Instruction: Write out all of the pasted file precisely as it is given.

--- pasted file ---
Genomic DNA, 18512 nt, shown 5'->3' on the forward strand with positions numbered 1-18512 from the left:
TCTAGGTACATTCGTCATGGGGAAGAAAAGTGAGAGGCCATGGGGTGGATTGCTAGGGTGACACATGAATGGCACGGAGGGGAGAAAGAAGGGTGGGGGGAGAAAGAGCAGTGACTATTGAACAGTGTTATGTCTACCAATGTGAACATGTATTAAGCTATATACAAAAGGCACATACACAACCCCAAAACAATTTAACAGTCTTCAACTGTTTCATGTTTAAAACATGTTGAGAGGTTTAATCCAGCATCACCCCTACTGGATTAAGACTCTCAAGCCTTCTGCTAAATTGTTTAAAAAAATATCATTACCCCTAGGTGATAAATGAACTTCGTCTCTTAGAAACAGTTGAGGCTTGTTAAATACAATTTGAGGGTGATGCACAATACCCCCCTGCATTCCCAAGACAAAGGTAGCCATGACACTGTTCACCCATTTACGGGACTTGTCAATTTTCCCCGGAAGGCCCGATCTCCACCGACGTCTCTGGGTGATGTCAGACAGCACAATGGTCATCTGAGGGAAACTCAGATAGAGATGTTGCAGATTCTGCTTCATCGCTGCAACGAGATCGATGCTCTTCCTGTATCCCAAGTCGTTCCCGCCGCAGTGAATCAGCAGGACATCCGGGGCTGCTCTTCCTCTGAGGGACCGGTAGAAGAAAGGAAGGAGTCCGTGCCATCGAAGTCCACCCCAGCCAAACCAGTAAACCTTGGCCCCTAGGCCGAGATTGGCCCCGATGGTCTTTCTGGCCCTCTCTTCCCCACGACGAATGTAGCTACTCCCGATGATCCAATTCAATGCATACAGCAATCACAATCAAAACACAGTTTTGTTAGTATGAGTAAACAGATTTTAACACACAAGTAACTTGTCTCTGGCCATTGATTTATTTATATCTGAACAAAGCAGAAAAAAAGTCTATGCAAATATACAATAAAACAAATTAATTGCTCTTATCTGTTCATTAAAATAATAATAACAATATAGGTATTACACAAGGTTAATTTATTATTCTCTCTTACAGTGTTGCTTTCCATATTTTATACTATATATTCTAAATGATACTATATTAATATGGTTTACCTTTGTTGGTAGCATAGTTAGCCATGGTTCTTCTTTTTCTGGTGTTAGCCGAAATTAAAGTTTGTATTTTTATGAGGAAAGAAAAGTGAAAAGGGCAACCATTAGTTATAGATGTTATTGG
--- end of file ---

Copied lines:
Genomic DNA, 18512 nt, shown 5'->3' on the forward strand with positions numbered 1-18512 from the left:
TCTAGGTACATTCGTCATGGGGAAGAAAAGTGAGAGGCCATGGGGTGGATTGCTAGGGTGACACATGAATGGCACGGAGGGGAGAAAGAAGGGTGGGGGGAGAAAGAGCAGTGACTATTGAACAGTGTTATGTCTACCAATGTGAACATGTATTAAGCTATATACAAAAGGCACATACACAACCCCAAAACAATTTAACAGTCTTCAACTGTTTCATGTTTAAAACATGTTGAGAGGTTTAATCCAGCATCACCCCTACTGGATTAAGACTCTCAAGCCTTCTGCTAAATTGTTTAAAAAAATATCATTACCCCTAGGTGATAAATGAACTTCGTCTCTTAGAAACAGTTGAGGCTTGTTAAATACAATTTGAGGGTGATGCACAATACCCCCCTGCATTCCCAAGACAAAGGTAGCCATGACACTGTTCACCCATTTACGGGACTTGTCAATTTTCCCCGGAAGGCCCGATCTCCACCGACGTCTCTGGGTGATGTCAGACAGCACAATGGTCATCTGAGGGAAACTCAGATAGAGATGTTGCAGATTCTGCTTCATCGCTGCAACGAGATCGATGCTCTTCCTGTATCCCAAGTCGTTCCCGCCGCAGTGAATCAGCAGGACATCCGGGGCTGCTCTTCCTCTGAGGGACCGGTAGAAGAAAGGAAGGAGTCCGTGCCATCGAAGTCCACCCCAGCCAAACCAGTAAACCTTGGCCCCTAGGCCGAGATTGGCCCCGATGGTCTTTCTGGCCCTCTCTTCCCCACGACGAATGTAGCTACTCCCGATGATCCAATTCAATGCATACAGCAATCACAATCAAAACACAGTTTTGTTAGTATGAGTAAACAGATTTTAACACACAAGTAACTTGTCTCTGGCCATTGATTTATTTATATCTGAACAAAGCAGAAAAAAAGTCTATGCAAATATACAATAAAACAAATTAATTGCTCTTATCTGTTCATTAAAATAATAATAACAATATAGGTATTACACAAGGTTAATTTATTATTCTCTCTTACAGTGTTGCTTTCCATATTTTATACTATATATTCTAAATGATACTATATTAATATGGTTTACCTTTGTTGGTAGCATAGTTAGCCATGGTTCTTCTTTTTCTGGTGTTAGCCGAAATTAAAGTTTGTATTTTTATGAGGAAAGAAAAGTGAAAAGGGCAACCATTAGTTATAGATGTTATTGG